undue influence

undue influence
undue influence n: improper influence that deprives a person of freedom of choice or substitutes another's choice or desire for the person's own compare coercion, duress, necessity
◇ It is a doctrine of equity that a contract, deed, donation, or testamentary disposition can be set aside if the court finds that someone has exercised undue influence over the maker at the time that the contract, conveyance, or will was made. To establish a prima facie case it is usu. necessary to show a susceptibility to undue influence (as from mental impairment), the opportunity and disposition on someone's part to exercise such influence, and that the transaction would not have been made except for the undue influence.

Merriam-Webster’s Dictionary of Law. . 1996.

undue influence
I noun absolutism, arbitrary power, coercion, compulsion, conscription, constraint, despotism, dominance, domination, duress, enforcement, high pressure methods, impelling, impressment, inducement, insistence, necessitation, predominance, pressure, repression, subjugation associated concepts: exertion of undue influence, invalidation of a will II index coercion, pressure

Burton's Legal Thesaurus. . 2006

undue influence
Excessive or improper influence exerted on a person writing a will or giving away property by someone who wants to take away the person’s free will and dominate the action; influence that interferes with someone’s free will or judgment and subjugates it to someone else’s wishes.

The Essential Law Dictionary. — Sphinx Publishing, An imprint of Sourcebooks, Inc. . 2008.

undue influence
in the law of contract, the doctrine that will render a contract at least voidable if a person is reasonably considered to be in a position of trust (used non-technically) in relation to another person and abuses that trust. National Westminster Bank v . Morgan [1985] AC 686. This doctrine or a variety of it has allowed courts in the UK to prevent banks exercising mortgage powers against spouses who have been taken advantage of by the customer spouse: Barclays Bank v. O'Brien [1994] 1 AC 180; Smith v. Bank of Scotland 1997 SLT 1061.

Collins dictionary of law. . 2001.

undue influence
Improper influence over someone who is making financial decisions, commonly about making gifts,leaving property at death, or signing a contract.Typically, it occurs when the person is susceptible to pressure because of illness or emotional state, and is taken advantage of by someone he or she depends on for guidance—for example, a lawyer or family member.Undue influence is a ground for challenging the validity of a will or other document in court. (See also: will contest)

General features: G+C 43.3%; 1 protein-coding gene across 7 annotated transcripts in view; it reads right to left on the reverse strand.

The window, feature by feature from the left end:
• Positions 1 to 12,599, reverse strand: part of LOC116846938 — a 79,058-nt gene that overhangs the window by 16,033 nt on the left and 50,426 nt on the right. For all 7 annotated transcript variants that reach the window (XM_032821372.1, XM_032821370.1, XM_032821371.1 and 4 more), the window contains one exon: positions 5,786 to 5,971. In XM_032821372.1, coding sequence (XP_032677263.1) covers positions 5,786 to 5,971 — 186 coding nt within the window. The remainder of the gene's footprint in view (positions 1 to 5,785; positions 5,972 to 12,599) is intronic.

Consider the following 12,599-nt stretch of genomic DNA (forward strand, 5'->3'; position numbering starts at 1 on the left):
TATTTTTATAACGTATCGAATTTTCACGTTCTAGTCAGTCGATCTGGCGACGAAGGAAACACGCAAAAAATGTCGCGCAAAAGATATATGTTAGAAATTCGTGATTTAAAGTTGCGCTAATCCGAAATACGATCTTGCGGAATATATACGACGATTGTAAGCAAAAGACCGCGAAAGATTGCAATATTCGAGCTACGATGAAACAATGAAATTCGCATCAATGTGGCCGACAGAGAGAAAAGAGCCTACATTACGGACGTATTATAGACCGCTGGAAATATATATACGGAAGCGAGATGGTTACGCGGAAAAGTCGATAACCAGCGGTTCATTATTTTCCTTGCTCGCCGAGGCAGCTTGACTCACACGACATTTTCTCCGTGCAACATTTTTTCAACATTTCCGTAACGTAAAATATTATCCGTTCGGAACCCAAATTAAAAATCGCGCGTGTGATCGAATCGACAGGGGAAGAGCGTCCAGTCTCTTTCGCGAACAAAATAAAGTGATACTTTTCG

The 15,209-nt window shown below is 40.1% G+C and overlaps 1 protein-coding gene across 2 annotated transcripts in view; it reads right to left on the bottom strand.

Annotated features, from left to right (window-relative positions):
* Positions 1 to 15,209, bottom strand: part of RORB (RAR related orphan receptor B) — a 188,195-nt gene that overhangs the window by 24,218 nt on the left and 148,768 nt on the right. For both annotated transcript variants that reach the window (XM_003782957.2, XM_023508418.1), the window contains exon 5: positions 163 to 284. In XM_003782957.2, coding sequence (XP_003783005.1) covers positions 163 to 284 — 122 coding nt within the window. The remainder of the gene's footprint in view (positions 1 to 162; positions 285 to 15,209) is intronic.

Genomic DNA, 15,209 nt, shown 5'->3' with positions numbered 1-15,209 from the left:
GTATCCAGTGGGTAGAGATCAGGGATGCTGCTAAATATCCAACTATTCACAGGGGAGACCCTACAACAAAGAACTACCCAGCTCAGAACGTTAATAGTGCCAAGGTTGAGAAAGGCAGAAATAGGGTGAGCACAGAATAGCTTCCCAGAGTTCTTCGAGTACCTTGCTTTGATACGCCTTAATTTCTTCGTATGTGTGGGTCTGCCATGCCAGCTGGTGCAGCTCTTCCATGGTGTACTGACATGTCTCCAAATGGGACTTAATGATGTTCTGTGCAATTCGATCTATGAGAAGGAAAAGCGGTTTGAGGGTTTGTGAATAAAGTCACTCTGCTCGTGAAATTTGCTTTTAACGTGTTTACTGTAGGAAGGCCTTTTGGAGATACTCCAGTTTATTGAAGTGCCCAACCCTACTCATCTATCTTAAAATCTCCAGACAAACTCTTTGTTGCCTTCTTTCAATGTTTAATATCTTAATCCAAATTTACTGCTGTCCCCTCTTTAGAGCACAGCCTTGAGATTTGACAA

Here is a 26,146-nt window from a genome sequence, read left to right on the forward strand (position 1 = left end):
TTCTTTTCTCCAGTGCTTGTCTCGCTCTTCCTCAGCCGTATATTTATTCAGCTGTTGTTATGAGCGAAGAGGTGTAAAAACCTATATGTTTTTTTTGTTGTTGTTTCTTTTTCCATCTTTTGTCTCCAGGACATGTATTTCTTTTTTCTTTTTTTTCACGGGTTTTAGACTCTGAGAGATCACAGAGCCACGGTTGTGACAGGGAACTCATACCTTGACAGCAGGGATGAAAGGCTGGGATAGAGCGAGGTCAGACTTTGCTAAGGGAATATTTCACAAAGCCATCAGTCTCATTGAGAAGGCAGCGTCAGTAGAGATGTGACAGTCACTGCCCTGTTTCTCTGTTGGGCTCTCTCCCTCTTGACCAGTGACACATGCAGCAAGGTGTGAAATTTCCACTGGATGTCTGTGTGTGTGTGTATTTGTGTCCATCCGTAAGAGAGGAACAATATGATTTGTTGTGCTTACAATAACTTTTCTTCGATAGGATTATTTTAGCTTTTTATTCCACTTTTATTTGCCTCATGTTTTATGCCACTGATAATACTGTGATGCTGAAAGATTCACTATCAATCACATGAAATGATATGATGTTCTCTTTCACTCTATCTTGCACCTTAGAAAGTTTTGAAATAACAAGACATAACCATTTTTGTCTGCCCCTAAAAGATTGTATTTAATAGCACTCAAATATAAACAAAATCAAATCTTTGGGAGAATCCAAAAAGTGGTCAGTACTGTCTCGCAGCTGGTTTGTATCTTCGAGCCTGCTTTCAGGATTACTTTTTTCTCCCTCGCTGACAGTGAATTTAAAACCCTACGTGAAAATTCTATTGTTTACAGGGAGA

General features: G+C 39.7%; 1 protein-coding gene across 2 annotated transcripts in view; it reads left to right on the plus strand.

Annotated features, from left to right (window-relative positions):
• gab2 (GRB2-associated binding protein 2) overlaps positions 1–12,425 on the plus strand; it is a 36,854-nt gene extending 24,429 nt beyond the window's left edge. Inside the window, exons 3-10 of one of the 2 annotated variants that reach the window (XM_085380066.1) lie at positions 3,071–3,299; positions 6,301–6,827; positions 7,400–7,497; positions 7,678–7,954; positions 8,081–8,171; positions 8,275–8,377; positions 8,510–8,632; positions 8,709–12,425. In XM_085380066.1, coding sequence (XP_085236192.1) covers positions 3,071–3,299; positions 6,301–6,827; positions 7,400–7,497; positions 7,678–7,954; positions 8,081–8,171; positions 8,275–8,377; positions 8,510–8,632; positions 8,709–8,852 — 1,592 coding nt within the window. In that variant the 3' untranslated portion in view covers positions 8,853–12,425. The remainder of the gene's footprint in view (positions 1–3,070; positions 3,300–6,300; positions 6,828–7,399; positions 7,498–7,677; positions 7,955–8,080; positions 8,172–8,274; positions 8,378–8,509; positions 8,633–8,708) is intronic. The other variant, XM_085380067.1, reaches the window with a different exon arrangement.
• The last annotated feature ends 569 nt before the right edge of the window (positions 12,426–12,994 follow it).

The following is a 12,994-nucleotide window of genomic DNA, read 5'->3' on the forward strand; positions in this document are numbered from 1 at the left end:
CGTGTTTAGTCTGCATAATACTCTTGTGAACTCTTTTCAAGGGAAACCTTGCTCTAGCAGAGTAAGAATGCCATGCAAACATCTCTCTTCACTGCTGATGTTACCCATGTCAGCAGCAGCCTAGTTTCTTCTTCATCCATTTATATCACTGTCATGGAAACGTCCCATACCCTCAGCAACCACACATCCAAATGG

Category: Wills, Trusts & Estates → Estates, Executors & Probate Court
Category: Wills, Trusts & Estates → Living Trusts & Avoiding Probate
Category: Wills, Trusts & Estates → Wills

Nolo’s Plain-English Law Dictionary. . 2009.

undue influence
n. A persuasive power sufficient to sway the free will of a donor or testator. Such influence constitutes just cause for a court to nullify a will or invalidate a donor's gift. A contract may not be binding if one party has undue influence over the other; for example, one between an employer and an employee or between a priest and a penitent.

Webster's New World Law Dictionary. . 2000.

undue influence
A judicially created defense to transactions that have been imposed upon weak and vulnerable persons that allows the transactions to be set aside.

Dictionary from West's Encyclopedia of American Law. 2005.

undue influence
A judicially created defense to transactions that have been imposed upon weak and vulnerable persons that allows the transactions to be set aside.

Short Dictionary of (mostly American) Legal Terms and Abbreviations.

undue influence
   the amount of pressure which one uses to force someone to execute a will leaving assets in a particular way, to make a direct gift while alive or to sign a contract. The key element is that the influence was so great that the testator (will writer), donor (gift giver) or party to the contract had lost the ability to exercise his/her judgment and could not refuse to give in to the pressure. Evidence of such dominance of another's mind may result in invalidation of the will, gift or contract by a court if the will, gift or contract is challenged. Participation in preparation of the will, excluding other relatives being present when the testator and the attorney meet, are all evidence of undue pressure, and an imbalance or change in language which greatly favors the person exercising the influence is a factor in finding undue influence. Example: Pete Pounder constantly visits his aunt Agnes while she is ill and always urges her to leave her mansion to him instead of to her son. Pounder threatens to stop visiting the old lady, who is very lonely, tells her she is ungrateful for his attention, finally brings over an attorney who does not know Agnes and is present while she tells the attorney to write a new will in favor of Pounder.
   See also: will, will contest

Law dictionary. . 2013.

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